Isaac Hayes' Scientology beliefs probably contributed to his death. Stroke victims aren't supposed to indulge in strenuous exercise, yet Scientologists are taught that exercise and plenty of vitamins are all you need to stay healthy. Stroke victims need a little more than that simplistic recommendation.

Isaac Hayes was found dead alone, next to a treadmill.

Next up, how Scientology beliefs contributed to the death of Jett Travolta.

When you believe that all drugs are bad, including the ones that keep you alive, these things happen. Our goal is to keep it from happening to someone else.

HateSpeechAlert
HateSpeechAlert

You're passing on very false "information." I know Scientologists take medicines like anyone else. But not psychiatric meds. You're just generalizing and that's sloppy thinking.

Your info about vitamins and exercise is likewise prejudiced and twisted.

With all these "mistakes" you've made, it's pretty clear you're out to purposefully misinform people about Scientology.

Hint: You know you're on the wrong side of an argument when you find yourself lying.

Rob Burns
Rob Burns

Wow! I guess this cult has been "on the wrong side of an argument when you find yourself lying" since its inception! They even have a course to teach its members to lie effectively! It's called TR-L!

Organized Scientology will go down as the one of, if not THE, biggest scam of the 20th century extending into the 21st century. The number of suicides this cult has had, for its very small numbers, is truly frightening. The evil midget that runs the show crowed that they have 10 million members. Yeah, right. Only 25,000 people in the U.S. have said they were scientologists! They claim 250,000 in Australia. The facts? They have 1,200 in all of Australia. No more than 35,000 worldwide.

This group is a vicious, militant and evil cult. And that's being kind...

dagobarbz
dagobarbz

As I said, look it up. I gave you a couple of names. Unfortunately, there are many more victims. I know, I've heard the arguments. My friend, an ex-member, was told to put up signs in the org urging people to "see a doctor." He also pointed out that this was only a sham.

Scientologists will see a doctor for a broken arm. If you have schizophrenia, you're out of luck.

Brianzai
Brianzai

Isaac Hayes died of a stroke...It had nothing to do with the church at all. Im not sure where you get the info that scientologists are against needed medication, that is just not true. I don't recall reading anywhere that all that is needed to stay healthy is exercise and vitamins. I think you are confused scientologists are not christian scientists.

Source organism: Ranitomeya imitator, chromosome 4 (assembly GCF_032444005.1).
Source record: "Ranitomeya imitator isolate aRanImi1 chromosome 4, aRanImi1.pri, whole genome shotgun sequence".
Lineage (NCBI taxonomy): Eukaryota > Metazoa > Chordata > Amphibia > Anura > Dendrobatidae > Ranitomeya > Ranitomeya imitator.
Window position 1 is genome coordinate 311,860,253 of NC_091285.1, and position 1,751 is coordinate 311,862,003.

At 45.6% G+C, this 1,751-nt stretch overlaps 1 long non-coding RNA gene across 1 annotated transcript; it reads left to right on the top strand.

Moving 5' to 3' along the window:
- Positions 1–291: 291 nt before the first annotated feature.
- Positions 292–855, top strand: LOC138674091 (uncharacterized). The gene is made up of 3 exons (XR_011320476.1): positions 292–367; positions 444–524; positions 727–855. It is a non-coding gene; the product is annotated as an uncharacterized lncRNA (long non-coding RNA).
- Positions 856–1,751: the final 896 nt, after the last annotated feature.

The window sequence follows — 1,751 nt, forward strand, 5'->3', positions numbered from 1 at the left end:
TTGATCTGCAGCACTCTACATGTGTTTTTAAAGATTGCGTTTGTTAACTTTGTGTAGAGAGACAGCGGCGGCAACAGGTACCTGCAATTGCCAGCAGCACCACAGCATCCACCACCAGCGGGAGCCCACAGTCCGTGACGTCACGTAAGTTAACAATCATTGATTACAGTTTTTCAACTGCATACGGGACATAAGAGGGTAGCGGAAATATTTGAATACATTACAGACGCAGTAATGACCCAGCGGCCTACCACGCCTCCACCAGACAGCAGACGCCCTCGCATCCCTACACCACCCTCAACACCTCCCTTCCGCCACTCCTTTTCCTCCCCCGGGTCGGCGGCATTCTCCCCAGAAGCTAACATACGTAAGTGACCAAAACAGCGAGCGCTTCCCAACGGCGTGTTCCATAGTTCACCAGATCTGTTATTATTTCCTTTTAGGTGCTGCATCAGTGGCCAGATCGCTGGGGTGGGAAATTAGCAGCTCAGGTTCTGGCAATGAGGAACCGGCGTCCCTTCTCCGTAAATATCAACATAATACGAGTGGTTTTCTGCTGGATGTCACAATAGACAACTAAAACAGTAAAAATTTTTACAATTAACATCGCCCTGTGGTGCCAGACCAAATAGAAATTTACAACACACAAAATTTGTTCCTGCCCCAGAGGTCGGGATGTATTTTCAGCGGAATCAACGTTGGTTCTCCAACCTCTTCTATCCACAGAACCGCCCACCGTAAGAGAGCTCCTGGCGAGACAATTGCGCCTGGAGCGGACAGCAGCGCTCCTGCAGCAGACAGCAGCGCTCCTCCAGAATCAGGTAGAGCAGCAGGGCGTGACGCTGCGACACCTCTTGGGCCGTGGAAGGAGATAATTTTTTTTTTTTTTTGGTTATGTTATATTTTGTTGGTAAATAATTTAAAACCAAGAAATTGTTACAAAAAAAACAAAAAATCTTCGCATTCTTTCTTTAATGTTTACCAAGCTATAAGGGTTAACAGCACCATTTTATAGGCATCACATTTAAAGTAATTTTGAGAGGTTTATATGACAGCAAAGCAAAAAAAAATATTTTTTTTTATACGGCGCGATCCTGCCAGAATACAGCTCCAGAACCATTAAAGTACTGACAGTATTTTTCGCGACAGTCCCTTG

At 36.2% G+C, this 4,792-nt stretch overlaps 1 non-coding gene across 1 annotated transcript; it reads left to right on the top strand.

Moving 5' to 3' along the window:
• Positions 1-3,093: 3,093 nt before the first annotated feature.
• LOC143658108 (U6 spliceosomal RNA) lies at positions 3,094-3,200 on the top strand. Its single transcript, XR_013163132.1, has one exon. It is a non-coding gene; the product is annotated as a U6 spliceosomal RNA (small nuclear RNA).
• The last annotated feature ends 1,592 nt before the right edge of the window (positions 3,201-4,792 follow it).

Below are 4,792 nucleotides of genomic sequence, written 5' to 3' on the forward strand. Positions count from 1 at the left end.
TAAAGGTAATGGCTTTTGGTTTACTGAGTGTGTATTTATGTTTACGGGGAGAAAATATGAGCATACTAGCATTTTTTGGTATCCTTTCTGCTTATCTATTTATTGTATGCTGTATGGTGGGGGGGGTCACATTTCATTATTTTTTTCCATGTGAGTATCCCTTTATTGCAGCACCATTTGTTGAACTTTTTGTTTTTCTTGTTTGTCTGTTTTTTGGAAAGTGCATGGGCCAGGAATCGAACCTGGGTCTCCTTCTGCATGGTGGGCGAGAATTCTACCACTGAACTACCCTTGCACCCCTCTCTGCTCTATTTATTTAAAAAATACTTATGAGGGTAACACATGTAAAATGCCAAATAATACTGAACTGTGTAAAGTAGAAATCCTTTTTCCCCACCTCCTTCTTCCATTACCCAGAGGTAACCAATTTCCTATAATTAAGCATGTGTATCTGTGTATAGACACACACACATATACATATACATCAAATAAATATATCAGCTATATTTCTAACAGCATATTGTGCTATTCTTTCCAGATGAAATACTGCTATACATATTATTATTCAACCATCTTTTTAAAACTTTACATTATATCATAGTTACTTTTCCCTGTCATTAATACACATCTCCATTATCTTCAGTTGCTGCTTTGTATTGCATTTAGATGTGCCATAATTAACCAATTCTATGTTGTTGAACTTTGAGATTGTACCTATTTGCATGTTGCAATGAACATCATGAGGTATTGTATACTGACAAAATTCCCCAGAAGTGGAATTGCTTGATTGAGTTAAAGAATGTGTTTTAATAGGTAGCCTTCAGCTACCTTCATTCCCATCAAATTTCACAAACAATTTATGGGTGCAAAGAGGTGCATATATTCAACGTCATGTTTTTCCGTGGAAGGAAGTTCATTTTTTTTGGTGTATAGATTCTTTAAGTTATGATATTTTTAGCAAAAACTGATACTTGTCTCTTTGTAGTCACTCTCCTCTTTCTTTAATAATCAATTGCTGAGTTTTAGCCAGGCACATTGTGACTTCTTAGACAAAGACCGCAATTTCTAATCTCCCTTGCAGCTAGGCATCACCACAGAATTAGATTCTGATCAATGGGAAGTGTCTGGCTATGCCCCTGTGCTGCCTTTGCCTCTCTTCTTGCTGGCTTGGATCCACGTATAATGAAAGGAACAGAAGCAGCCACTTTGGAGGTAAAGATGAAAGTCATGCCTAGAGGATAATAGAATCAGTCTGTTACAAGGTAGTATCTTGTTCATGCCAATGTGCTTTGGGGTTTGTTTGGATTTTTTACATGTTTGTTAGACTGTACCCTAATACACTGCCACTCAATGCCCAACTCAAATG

Rob Burns
Rob Burns

Don't think so. Hubbard dismissed the germ "theory" as bunk. Everything is "in your mind." He said cancer of the blood came about due to this statement: "It makes my blood run cold." Hubbard was in poor health all of his life, as well as a drug addict. He died a broken shell of a man with, are you ready, psychiatric drugs in his system. They tried to get the body cremated immediately, but the coroner wasn't buy it. That's the same as finding out the Pope is a practicing Satanist!

I'm old OT7. Formally the highest level attainable. Scientology is, simply put, a: mind bending, brainwashing, family destroying (And that's their policy!), First Amendment hating, U.S. government hating (Just like Al Qeada!), public schools infiltrating (scary!), criminal enterprise cult with Satanic and black magic roots.

To see their most "sacred scripture" go to: www.xenu.net. Scroll down the home page all the way to the bottom where it says, "Always Remember to Laugh." Click on "South Park Takes On Scientology." Let it ramp up and enjoy the show! Why do they keep this so super secret? Because if they told you upfront what they actually believe in, you'd be ROTFLYAO (Rolling on the floor laughing your a** off!). After which you'd be walking ou the door with all of your bank accounts still intact!

dagobarbz
dagobarbz

I think you are the one who is confused.

You think Scientologists are in favor of medicine? Google Jeremy Perkins and Linda Waliki.

That's how Scientologists deal with serious mental illness.

anonymous3636
anonymous3636

Hayes died of a stroke on a scientology-approved treadmill machine, whilst indulging in a dangerous regimen called the "purification rundown," after Scientologists dismissed his neurologist. He is one of dozens to die on the regimen, which requires strenuous exercise and toxic megadoses of vitamins.

Rpontopix
Rpontopix

What about needed psychiatric medications? Don't you find it a little odd that Issac Hayes was ok with the South Park episode publicly before quitting privately? Given how little of the total you're allowed to see and can afford to purchase, what makes you think the rest of us don't know things about Scientology you dont?